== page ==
# Homework Help: Lebesgue measurable?

1. Nov 13, 2007

### pivoxa15

1. The problem statement, all variables and given/known data
What does it mean for a function to be lebesgue measurable?

What does it mean for a set to be lebesgue measureable?

2. Nov 13, 2007

### quasar987

First we define the notion of an outer measure L*, which is a very intuitive generalization of the length of an interval. The outer measure of a set S in R is the inf over all collections of intervals covering S of the total length of those intervals.

Then we define the Lebesgue measure L by restricting the domain of L* to sets that we call measurable:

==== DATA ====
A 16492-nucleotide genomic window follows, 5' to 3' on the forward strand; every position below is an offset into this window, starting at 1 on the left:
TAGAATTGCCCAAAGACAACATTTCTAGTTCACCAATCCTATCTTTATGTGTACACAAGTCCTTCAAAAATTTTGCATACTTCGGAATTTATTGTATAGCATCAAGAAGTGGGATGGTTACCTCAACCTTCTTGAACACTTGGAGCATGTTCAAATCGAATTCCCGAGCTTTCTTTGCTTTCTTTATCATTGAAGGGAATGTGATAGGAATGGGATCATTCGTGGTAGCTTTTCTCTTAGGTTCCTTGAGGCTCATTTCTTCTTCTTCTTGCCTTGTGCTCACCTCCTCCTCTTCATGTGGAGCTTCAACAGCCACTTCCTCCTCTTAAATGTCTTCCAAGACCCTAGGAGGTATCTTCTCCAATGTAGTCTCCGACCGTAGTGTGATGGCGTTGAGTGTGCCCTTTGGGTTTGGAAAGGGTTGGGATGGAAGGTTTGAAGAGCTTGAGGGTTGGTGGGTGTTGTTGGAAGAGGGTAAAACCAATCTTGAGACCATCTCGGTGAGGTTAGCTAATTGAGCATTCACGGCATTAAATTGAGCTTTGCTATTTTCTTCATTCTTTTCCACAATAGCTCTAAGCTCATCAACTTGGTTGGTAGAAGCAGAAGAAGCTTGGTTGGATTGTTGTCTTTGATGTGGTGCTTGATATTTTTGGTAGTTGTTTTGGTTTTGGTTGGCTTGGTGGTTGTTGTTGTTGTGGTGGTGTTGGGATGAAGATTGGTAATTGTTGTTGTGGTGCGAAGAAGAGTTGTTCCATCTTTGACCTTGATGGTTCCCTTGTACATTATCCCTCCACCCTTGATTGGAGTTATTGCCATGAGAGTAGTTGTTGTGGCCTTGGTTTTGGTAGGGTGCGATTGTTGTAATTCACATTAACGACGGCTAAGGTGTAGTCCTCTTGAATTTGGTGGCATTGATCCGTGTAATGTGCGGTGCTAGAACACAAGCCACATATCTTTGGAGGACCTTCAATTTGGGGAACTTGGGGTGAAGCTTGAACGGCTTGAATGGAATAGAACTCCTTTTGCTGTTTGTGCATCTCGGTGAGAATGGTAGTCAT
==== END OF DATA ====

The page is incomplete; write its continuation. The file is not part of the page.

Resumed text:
A set E is said Lebesgue measurable if for any set A, we have

L*(A)=L*(AE)+L*(AE^c)

This strange looking condition is a more practical characterizations due to Carathéodory of the notion of measurability introduced by Lebesgue. In either case, the condition is there to insure that the measure L will be additive. I.e. for A, B disjoint, L(AuB)=L(A)+L(B). Actually, almost all sets are measurable, and to construct one that isn't, you must make explicit use of the axiom of choice. If we work with a set theory without the axiom of choice, all sets are Lebesgue-measurable.

And a function is measurable if the preimage of any interval is a meaurable set.

3. Nov 13, 2007

### matt grime

Surely this is defined in *any* source on measure theory. It shouldn't be the job of this forum to read the bloody book on someone's behalf.